Hacking Open Source
Mar 9, 2008 / By Sheeri Cabral
Open Source means that the source code is open. There are many inferences that can be made from this, and many stereotypes that can be applied, but in the end, all it means is that you can read the source code as well as use the binaries.
I am not a developer. I fully admit this. What I mean by this is that my strengths do not lie in engineering new code to do things. Give me some Lego™s or some Wedgits™ and I look at the instructions to see what to build.
However, I am an engineer.
One of my team’s current tasks is to restore a backup (using InnoDB Hot Backup, and compressed) from a client’s production machine to a development instance…..
Weekly — thus we want to automate it……
And did I mention the development machine has 5 different MySQL instances on it, running all on 127.0.0.1 on different ports?
The steps are:
0) stop the desired mysql instance
1) move the development datadir and logs to a backup directory
2) copy the most recent production backup to the development machine
3) uncompress the production backup and apply any logs (with ibbackup)
4) start the desired mysql instance
5) check and celebrate
Being smart, and knowing my own limitations, I delegated the task to another team member. Remember, I am not a good developer! But my team member is smart, and he got everything going well, except step 3. The problem was with running:
ibbackup --apply-log --uncompress ./restore-my.cnf
See, somehow we needed to generate the restore-my.cnf with the right parameters. We couldn’t just use what the backup used, because there were 5 instances of mysql, so what would we use for things like the “datadir”? I could just make a soft link, changing what the directory should really point to given a config file for that instance. Options such as memory parameters, which
ibbackup does not care about, must be the value of the development instance.
Today the client wanted us to restore one of the development instances, so I took on the challenge of figuring out how to generate the right restore-my.cnf. I figured that if we could get all of the option values of the mysql instance we’d be all set. If this were a one-instance mysql server, I would simply use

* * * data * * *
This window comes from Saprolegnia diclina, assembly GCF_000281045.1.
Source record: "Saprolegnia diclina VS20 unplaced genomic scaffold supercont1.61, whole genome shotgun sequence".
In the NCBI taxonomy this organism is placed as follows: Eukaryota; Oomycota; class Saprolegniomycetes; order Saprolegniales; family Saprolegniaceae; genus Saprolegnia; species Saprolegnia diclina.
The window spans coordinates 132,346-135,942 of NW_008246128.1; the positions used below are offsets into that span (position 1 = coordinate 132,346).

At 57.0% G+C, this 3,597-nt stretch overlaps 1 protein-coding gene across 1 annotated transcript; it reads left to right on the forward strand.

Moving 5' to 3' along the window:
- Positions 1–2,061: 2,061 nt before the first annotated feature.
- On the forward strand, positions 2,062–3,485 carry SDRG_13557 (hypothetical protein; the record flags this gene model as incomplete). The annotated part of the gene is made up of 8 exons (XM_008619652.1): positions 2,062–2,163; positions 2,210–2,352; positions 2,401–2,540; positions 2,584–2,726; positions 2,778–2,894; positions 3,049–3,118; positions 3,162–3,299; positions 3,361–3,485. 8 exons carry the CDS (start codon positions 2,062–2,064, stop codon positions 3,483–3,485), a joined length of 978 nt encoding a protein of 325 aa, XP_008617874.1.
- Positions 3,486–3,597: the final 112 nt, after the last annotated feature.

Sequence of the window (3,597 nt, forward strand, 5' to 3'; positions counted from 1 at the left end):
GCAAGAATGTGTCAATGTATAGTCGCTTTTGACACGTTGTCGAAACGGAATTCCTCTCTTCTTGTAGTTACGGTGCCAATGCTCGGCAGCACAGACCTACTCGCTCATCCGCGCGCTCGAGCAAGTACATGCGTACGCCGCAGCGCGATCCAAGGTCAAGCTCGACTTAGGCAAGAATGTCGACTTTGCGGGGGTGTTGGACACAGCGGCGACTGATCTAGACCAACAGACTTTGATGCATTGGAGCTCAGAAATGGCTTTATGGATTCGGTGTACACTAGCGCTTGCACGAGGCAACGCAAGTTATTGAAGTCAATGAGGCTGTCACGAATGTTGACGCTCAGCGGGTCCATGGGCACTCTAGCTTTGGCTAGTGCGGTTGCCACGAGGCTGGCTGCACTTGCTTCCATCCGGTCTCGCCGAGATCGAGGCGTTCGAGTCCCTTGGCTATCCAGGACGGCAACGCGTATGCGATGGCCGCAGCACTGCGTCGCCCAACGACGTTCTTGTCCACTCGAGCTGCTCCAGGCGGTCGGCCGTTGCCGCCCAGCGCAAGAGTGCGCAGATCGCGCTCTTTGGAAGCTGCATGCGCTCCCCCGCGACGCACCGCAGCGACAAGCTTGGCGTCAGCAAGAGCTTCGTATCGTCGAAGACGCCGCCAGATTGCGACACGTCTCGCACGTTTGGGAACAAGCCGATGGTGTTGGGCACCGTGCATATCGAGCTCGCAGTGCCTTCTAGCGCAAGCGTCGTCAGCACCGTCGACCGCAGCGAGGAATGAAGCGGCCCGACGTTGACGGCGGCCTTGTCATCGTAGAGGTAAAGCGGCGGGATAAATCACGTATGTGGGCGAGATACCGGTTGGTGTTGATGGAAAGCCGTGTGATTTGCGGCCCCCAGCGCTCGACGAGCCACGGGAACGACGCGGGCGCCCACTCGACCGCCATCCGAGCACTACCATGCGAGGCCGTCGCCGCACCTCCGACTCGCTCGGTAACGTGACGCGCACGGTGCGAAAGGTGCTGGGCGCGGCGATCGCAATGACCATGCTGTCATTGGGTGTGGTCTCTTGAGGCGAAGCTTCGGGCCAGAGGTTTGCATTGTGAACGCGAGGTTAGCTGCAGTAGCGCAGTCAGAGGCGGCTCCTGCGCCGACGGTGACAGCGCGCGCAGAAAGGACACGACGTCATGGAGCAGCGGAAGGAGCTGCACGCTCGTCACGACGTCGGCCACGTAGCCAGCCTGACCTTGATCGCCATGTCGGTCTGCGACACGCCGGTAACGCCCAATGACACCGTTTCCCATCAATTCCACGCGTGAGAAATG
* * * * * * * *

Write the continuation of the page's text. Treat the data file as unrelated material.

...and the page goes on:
mysqld --print-defaults and I would be all set. However, mysqld_multi does not have such an argument, and none of the following worked:
> mysqld_multi --print-defaults start 1 Unknown option: print-defaults Error with an option, see mysqld_multi --help for more info. > mysqld_multi --mysqld='/usr/sbin/mysqld --print-defaults' start 1 FATAL ERROR: Tried to start mysqld under group [mysqld1], but no mysqld binary was found. Please add "mysqld=..." in group [mysqld_multi], or add it to group [mysqld1] separately. > mysqld_multi --mysqld=/usr/sbin/mysqld --print-defaults start 1 Unknown option: print-defaults Error with an option, see mysqld_multi --help for more info. > mysqld_multi --mysqld=/usr/sbin/mysqld start 1 --print-defaults Unknown option: print-defaults Error with an option, see mysqld_multi --help for more info. >
I will note for the record that mysqld=/usr/sbin/mysqld_safe was already specified in the my.cnf under the [mysqld_multi] section. And I tried all four of the above commands using /usr/sbin/mysqld_safe as well, no dice. I thought the commandline parameters were supposed to override those in files, but in this case that was not true empirically.
At any rate, what I needed was a list of every option in the options file, but only for the default options plus that specific instance. At the time, I was chatting with Mark Atwood (a friend whom I have known socially for years; I only found out he was writing storage engines when he showed up at the first MySQL Camp!). I started to ask him if he would make a perl script to get all the options — it would be pretty simple, just write a script that parses the /etc/mysql/my.cnf file and get every line except for the ones in the [mysql#] directives where # != my instance #.
Then I realized — hey, mysqld_multi has to do this already, because you can specify mysqld_multi start #. So I took the “easy” way out, and ran
cp mysqld_multi get_options.pl
and proceeded to muck with get_options.pl until it did what I wanted, namely print out
And dear reader, the whole point of this message was to promote the fact that had mysqld_multi not been an open source script, I would probably still be hacking at the perl.
Actually, probably not, but the point is that I was able to reuse the same code that MySQL uses, without having to come up with a hack. Writing a script to get the options when MySQL already has that code is a waste; reusing MySQL’s code ensures that I get the exact same output (all features/bugs included!) that the mysql instance itself would get.
And that is smart technology. With closed source programs I often find myself frustrated, saying “I know they are doing X because they get Y and now I want to get Y…..but I do not know how they do X because the source is closed!”
4 Responses to “Hacking Open Source”
Leave a Reply